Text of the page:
Meet the Men in Green - Paul Silas

Meet the Men in Green - Paul Silas

By Bill Bonsiewicz

Every team has one. A player who provides the intangibles - rebounding, tenacious defense, diving for loose balls, soft-spoken leadership - but no one defines that role better than Paul Silas did.

One of the most respected players in the NBA during his career, Paul Silas epitomized effort and diligence. Although only 6-7, not a great leaper, and not even a starter for about half of his 16-year career, Silas retired in 1980 as one of the top rebounders in NBA history. He wasn't flashy or prolific, but he succeeded with relentless work on the boards and unparalleled tenacity on defense.

Drafted by the St. Louis Hawks in 1964 out of Creighton, Silas was a member of three NBA Championship teams (1974,1976,1979) and two NBA All-Defensive First Teams (1975,1976).

He joined the Celtics in 1972 and proved to be a crucial addition to a team trying to regain its championship form. In four seasons in the Green and White, he averaged more than 1,000 rebounds per year (12.3 rpg), while also averaging double figures in scoring (11.5 ppg) as well. The Celtics went 184-62 over Silas's first three seasons and never lost more than two games in a row during that span.

The Celtics were dominant in 1972-73, running up a 68-14 record and winning the Atlantic Division title by 11 games over New York, but would eventually fall to the Knicks in seven games in the Eastern Conference Finals. Silas's hard work paid off the following season as the Celtics captured the 1973-74 NBA crown and he earned what would be the first of two championship rings in Boston.

Silas had another huge year in 1974-75, pulling down 12.5 rebounds per game and earning his second trip to the NBA All-Star Game and his first selection to the NBA All-Defensive First Team. Boston won the Atlantic Division again, but the Celtics faltered in the playoffs, losing to the Washington Bullets in the conference finals.

The 1975-76 season proved to be Silas's last year with the Celtics. He led the league in offensive rebounds (365), ranked fourth in rebounding average (12.7 rpg), and repeated on the NBA All-Defensive First Team. The Celtics rewarded his efforts with another division title and the 1976 NBA Championship.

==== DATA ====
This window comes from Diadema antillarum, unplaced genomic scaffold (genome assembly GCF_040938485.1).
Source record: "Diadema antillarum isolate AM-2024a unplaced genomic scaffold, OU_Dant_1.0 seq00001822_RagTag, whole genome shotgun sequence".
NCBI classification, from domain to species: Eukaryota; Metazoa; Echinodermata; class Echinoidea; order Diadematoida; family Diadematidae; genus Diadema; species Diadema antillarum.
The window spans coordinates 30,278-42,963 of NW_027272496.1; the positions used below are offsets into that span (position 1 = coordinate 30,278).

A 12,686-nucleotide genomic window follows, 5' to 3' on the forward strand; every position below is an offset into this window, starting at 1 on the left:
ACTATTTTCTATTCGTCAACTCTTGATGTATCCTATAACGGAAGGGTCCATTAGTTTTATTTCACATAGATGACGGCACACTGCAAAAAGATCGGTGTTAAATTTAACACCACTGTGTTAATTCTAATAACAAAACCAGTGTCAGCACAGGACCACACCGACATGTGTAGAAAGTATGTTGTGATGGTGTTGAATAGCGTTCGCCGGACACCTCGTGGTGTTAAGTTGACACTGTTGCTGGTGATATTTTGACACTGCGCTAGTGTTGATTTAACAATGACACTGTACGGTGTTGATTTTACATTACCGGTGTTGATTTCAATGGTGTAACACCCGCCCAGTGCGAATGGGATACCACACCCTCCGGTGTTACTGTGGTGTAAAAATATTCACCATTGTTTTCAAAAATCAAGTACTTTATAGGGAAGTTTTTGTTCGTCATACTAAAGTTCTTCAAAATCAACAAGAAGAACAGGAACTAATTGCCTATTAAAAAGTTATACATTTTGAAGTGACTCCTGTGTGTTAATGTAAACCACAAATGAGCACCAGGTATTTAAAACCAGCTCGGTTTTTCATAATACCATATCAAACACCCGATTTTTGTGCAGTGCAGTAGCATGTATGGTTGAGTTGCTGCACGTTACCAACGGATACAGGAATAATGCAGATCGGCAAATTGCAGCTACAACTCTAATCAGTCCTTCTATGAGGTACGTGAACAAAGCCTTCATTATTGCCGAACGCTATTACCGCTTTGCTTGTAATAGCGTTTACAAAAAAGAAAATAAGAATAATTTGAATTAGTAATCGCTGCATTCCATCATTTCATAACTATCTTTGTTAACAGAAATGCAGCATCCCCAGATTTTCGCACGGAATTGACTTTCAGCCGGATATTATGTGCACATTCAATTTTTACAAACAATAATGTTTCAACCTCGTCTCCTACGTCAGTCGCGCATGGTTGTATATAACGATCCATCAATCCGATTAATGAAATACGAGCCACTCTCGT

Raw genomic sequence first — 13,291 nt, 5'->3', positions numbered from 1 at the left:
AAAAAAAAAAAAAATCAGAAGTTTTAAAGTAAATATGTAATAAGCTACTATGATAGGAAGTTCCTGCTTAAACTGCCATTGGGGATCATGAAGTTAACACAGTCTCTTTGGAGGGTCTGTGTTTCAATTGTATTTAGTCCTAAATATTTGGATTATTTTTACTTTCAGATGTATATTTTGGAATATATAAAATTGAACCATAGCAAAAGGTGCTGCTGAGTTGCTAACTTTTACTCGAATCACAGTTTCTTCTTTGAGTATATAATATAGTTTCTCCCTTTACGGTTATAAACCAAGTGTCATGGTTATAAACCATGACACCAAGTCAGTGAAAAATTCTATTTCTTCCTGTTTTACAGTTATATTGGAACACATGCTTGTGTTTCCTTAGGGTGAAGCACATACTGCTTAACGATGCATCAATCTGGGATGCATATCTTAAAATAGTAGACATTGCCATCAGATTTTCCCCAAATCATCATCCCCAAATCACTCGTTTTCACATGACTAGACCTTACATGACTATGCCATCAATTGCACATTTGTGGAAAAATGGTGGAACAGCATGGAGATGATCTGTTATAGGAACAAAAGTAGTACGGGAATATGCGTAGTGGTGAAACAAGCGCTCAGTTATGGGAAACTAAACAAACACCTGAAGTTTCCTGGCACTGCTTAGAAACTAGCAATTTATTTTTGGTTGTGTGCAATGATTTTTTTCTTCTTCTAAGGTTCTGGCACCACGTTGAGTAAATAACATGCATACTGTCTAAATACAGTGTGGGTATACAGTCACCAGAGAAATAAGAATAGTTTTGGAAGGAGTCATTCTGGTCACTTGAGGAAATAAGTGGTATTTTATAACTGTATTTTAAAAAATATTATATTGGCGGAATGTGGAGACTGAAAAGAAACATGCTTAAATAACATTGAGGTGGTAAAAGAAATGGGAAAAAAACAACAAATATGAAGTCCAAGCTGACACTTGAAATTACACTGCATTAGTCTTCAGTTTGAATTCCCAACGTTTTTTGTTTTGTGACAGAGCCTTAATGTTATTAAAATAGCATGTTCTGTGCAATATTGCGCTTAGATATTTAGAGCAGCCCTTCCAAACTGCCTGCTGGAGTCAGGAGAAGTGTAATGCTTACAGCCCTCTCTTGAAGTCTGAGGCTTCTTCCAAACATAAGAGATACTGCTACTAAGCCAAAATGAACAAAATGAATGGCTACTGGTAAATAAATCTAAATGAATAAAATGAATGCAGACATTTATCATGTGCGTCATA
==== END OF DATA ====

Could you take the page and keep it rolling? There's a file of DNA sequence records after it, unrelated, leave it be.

"We had a lot to prove in 1976 since we weren't able to repeat as Champions in 1975 like we thought we should," said Silas. "Coming into the season, I remember the team having a renewed focus to win which we needed because the playoffs that year seemed to be the toughest grind I can ever remember going through. From the start, Buffalo was a tough series and then the Championship round against Phoenix I think should still be considered one of the toughest Championship series ever."

Silas went on to earn another Championship in 1979 with Seattle before retiring after the 1979-80 campaign.

Besides his contributions on the court, Silas was a leader in the locker room, on the team bus, and in practice. "Paul is one of the most extraordinary people I've ever known," said Havlicek in 1976. "I'm not just talking about basketball; his character, his experiences, and his wisdom is unparalleled. He's a very strong leader, and you can't help but be affected by him."

Leadership comes naturally to Silas so it only seemed appropriate he turned to the sidelines after his playing days were over.

Currently the head coach of the Charlotte Hornets, Silas has put together a coaching resume as impressive as his playing days. His coaching experience before becoming Charlotte's top man in 1999 included two seasons as the top assistant with the Phoenix Suns from 1995 through 1997. Prior to the 1995-96 season, Silas worked for the New Jersey Nets for four seasons (1988-89, 1992-95), including one season under Hall-of-Famer Chuck Daly. From 1989-92, he was an assistant for the New York Knicks, including one season under Pat Riley. Following his illustrious playing career in the NBA, Silas was the head coach of the San Diego Clippers (the franchise's ninth head coach) for three seasons from 1980-83.


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